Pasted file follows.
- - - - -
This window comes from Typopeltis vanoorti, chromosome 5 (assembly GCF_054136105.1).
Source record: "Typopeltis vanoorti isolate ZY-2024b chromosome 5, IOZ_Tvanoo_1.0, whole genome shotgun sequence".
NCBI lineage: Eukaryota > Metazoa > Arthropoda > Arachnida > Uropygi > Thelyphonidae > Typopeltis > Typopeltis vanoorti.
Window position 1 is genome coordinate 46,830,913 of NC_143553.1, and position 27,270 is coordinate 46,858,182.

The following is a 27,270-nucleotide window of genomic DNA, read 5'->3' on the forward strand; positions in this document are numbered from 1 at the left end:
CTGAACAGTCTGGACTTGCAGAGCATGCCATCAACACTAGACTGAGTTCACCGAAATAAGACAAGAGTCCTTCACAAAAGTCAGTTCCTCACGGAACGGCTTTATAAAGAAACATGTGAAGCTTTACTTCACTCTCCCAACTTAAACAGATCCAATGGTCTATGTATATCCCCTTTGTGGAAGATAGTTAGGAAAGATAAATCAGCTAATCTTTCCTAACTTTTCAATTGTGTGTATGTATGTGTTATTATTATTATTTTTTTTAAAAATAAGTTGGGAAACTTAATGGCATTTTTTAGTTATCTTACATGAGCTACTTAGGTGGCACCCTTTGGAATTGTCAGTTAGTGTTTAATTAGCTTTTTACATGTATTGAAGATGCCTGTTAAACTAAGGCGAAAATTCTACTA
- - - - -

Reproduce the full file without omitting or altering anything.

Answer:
This window comes from Typopeltis vanoorti, chromosome 5 (assembly GCF_054136105.1).
Source record: "Typopeltis vanoorti isolate ZY-2024b chromosome 5, IOZ_Tvanoo_1.0, whole genome shotgun sequence".
NCBI lineage: Eukaryota > Metazoa > Arthropoda > Arachnida > Uropygi > Thelyphonidae > Typopeltis > Typopeltis vanoorti.
Window position 1 is genome coordinate 46,830,913 of NC_143553.1, and position 27,270 is coordinate 46,858,182.

The following is a 27,270-nucleotide window of genomic DNA, read 5'->3' on the forward strand; positions in this document are numbered from 1 at the left end:
CTGAACAGTCTGGACTTGCAGAGCATGCCATCAACACTAGACTGAGTTCACCGAAATAAGACAAGAGTCCTTCACAAAAGTCAGTTCCTCACGGAACGGCTTTATAAAGAAACATGTGAAGCTTTACTTCACTCTCCCAACTTAAACAGATCCAATGGTCTATGTATATCCCCTTTGTGGAAGATAGTTAGGAAAGATAAATCAGCTAATCTTTCCTAACTTTTCAATTGTGTGTATGTATGTGTTATTATTATTATTTTTTTTAAAAATAAGTTGGGAAACTTAATGGCATTTTTTAGTTATCTTACATGAGCTACTTAGGTGGCACCCTTTGGAATTGTCAGTTAGTGTTTAATTAGCTTTTTACATGTATTGAAGATGCCTGTTAAACTAAGGCGAAAATTCTACTA